Disguise yourself before using it. This is the #1 tip to get around the worst part of Friends. Cast Disguise Self or use a disguise kit, and voila, you’re free to cast Friends and make as many people hostile against whatever person you looked like in the disguise.
Warlocks who are into smooth-talking often enjoy picking up the Mask of Many Faces Invocation (PHB 111) to allow for endless disguising fun (and consequence-free casting of Friends). Or you can pick up the Eldritch Adept feat (TCoE 79) if you’d rather not multiclass dip into Warlock.
For an even more advanced strategy, you can disguise yourself as one of your enemies, or someone else that you’d like the target to become hostile against for one reason or another. Note that DMs might set a higher bar for passing yourself off as a specific person rather than just looking like “not you.”
The Actor feat (PHB 165) can help for situations like this by allowing you disguise your speech as well as your appearance.
Use it on creatures who you’re already planning to make into enemies. Another way to get around the bad part of Friends is to simply use it against foes who are likely to become hostile toward you regardless of what you do.
For example, if you’re planning on intimidating someone (that’s a Charisma check, and so benefits from Friends), there’s a good chance that they’ll be hostile toward you be the end of the interaction regardless of whether you use magic to influence them.
Or say you plan to use Deception to convince someone to act against their best interests. Well, it may have taken them longer to learn they’d been duped, but there’s a good chance they were going to turn hostile toward you at some point.
Another, simpler scenario is if you plan on killing the person you’re using Friends on after they tell you what you want to know. Who cares if a dead guy doesn’t like you?
Run like hell after getting what you want. Situations where you can quickly use Friends to, say, talk some guy off of his horse so that you can take off with it, are great for this spell.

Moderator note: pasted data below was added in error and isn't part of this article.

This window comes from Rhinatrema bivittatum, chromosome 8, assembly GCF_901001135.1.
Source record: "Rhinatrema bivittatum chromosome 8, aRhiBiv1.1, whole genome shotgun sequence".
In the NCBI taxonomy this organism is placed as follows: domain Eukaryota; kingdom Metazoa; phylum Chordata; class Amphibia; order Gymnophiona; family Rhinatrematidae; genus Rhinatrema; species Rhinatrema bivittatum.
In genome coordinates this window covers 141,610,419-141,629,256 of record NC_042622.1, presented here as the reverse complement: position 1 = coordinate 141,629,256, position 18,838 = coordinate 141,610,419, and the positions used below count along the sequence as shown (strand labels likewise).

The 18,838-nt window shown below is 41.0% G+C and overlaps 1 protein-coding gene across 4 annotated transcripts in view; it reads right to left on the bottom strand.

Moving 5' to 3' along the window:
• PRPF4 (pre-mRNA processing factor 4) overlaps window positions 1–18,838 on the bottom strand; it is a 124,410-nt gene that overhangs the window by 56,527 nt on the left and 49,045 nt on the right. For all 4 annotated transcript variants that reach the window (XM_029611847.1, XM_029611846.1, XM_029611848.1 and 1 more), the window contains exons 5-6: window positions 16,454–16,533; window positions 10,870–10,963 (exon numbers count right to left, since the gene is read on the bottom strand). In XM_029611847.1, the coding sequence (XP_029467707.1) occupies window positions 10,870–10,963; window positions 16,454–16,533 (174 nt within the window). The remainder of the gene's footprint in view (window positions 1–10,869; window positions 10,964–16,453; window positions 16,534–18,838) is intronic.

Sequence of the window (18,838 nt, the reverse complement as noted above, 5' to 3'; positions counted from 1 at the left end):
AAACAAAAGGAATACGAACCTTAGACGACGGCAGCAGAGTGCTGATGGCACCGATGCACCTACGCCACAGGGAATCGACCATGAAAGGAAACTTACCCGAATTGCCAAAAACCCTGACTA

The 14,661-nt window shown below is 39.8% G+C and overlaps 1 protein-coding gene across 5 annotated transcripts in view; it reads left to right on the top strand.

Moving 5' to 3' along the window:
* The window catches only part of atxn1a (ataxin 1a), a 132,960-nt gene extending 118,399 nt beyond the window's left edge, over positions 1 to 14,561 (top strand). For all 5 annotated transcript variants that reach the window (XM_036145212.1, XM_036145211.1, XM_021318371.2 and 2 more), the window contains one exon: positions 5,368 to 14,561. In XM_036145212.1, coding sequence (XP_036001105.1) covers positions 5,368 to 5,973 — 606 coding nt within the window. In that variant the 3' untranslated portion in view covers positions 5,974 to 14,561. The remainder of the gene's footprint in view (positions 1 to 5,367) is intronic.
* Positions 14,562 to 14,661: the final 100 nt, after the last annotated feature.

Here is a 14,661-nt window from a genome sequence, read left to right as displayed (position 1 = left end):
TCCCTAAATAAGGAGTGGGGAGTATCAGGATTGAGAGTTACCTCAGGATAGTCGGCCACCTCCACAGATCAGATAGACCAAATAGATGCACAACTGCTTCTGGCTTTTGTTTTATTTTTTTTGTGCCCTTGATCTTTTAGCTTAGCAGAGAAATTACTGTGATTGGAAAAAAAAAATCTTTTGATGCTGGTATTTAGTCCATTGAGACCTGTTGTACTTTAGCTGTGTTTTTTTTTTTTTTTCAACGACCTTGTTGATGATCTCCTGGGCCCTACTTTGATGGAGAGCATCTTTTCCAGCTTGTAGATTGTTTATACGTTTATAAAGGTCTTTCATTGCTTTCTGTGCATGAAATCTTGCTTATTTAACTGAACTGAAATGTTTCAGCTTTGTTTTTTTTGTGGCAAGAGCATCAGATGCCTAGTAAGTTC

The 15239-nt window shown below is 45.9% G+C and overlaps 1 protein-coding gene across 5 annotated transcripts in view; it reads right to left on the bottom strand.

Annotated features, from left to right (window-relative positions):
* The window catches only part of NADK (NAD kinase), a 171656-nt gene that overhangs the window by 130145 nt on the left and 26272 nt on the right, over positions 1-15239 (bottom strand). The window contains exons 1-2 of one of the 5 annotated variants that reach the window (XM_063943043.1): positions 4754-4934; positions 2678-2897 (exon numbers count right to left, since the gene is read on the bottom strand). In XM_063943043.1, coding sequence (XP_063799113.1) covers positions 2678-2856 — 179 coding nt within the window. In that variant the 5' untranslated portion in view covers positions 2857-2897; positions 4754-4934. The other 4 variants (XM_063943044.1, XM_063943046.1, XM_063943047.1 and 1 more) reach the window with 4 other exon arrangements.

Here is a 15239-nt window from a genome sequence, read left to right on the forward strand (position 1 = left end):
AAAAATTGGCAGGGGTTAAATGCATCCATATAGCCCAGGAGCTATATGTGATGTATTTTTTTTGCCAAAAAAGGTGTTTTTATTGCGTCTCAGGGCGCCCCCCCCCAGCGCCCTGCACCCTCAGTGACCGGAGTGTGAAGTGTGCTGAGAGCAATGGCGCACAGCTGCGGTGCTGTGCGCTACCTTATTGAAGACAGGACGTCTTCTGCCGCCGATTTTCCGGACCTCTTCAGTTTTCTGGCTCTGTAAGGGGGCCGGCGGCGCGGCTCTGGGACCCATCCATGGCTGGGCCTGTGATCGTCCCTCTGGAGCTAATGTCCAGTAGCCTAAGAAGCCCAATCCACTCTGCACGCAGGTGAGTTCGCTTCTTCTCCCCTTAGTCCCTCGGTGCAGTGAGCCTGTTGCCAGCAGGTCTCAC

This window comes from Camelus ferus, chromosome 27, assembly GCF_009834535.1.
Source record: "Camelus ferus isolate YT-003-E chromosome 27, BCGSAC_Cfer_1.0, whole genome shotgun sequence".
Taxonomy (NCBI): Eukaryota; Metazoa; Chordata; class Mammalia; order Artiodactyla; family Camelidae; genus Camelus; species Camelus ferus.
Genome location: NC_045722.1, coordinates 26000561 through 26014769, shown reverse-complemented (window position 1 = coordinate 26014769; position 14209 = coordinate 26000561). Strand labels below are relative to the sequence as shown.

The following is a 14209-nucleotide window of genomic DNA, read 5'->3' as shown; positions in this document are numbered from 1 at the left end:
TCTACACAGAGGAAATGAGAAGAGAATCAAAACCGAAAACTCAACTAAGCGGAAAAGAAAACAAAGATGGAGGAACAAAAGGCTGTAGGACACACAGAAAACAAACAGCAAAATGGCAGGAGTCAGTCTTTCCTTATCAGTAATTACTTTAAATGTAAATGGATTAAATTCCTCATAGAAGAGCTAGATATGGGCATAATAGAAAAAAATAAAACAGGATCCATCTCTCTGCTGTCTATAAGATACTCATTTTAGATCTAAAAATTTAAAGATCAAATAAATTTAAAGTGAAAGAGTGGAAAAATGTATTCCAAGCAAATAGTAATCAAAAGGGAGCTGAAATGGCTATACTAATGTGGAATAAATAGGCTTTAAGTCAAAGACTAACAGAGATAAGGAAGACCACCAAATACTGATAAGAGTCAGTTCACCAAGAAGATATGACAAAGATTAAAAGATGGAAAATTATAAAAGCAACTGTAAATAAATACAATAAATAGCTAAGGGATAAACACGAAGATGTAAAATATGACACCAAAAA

Or if you’re in a busy street, cheat the vendor and quickly get lost in the crowd. He might not like you next time you meet, but he probably won’t bother leaving his stall to chase you down.
Talk your way in for easier infiltration. Getting past a guard who’s looking for a password or just getting her to open the gate for you is all you really need sometimes. If you’re planning on killing those guards or attacking their masters anyway, there’s no love lost by creating post-Friends hostility in the process.
Pair with other communication. A spell like Speak With Animals, Tongues, or Message can open up more opportunities to make use of instant friendship with creatures you can’t normally talk to.
Who cares if a squirrel hates your guts, right? And in the case of Tongues, it allows you to smooth-talk someone at all (can’t make most Charisma checks without communication).
Be an Enchantment Wizard. This is a pretty big commitment just to get some extra mileage out of a cantrip, but Enchantment Wizards are able to avoid Friends’s major downside with their level 14 feature, Alter Memories (PHB 117), which allows them to essentially make a creature unaware it was enchanted and possibly forget the time it spent charmed.
Who Can I Target With Friends 5e?
You target yourself with Friends, and can then direct its Charisma-boosting effects at a creature of your choice that’s not hostile toward you. It is unclear if you need to be able to see the creature you want to target, have a clear path to them, or even know where they are.
Is Friends 5e a Good Spell?
No, Friends is not a good spell for most characters. The fact that it automatically triggers hostility in a targeted creature once the effects wear off means that the lasting impression is one of enmity rather than friendship.
That being said, if you are able to reliably disguise yourself before casting Friends and/or only use it in situations where the hostility aftereffect won’t matter, it can be a useful way to increase your odds of successfully using your Charisma to perform for, deceive, persuade, or intimidate people.
Friends 5e Compared to a Charm Person
Charm Person is a 1st-level spell that’s similar to Friends. Here are the main differences:
Charm Person requires a Wisdom saving throw, with advantage if you’re fighting the target
Charm Person breaks early if you or your party attacks the target
Charm Person causes the Charmed condition — a charmed creature cannot attack the creature that charmed it and the charmer has advanntage on all ability checks that involve social interaction with the charmed creature
Charm Person lasts for up to 1 hour, no concentration required
Charm Person causes the target to regard you as a “friendly acquaintance” if it succeeds
When Charm Person ends, the target knows it was charmed — it does not automtically become hostile, though.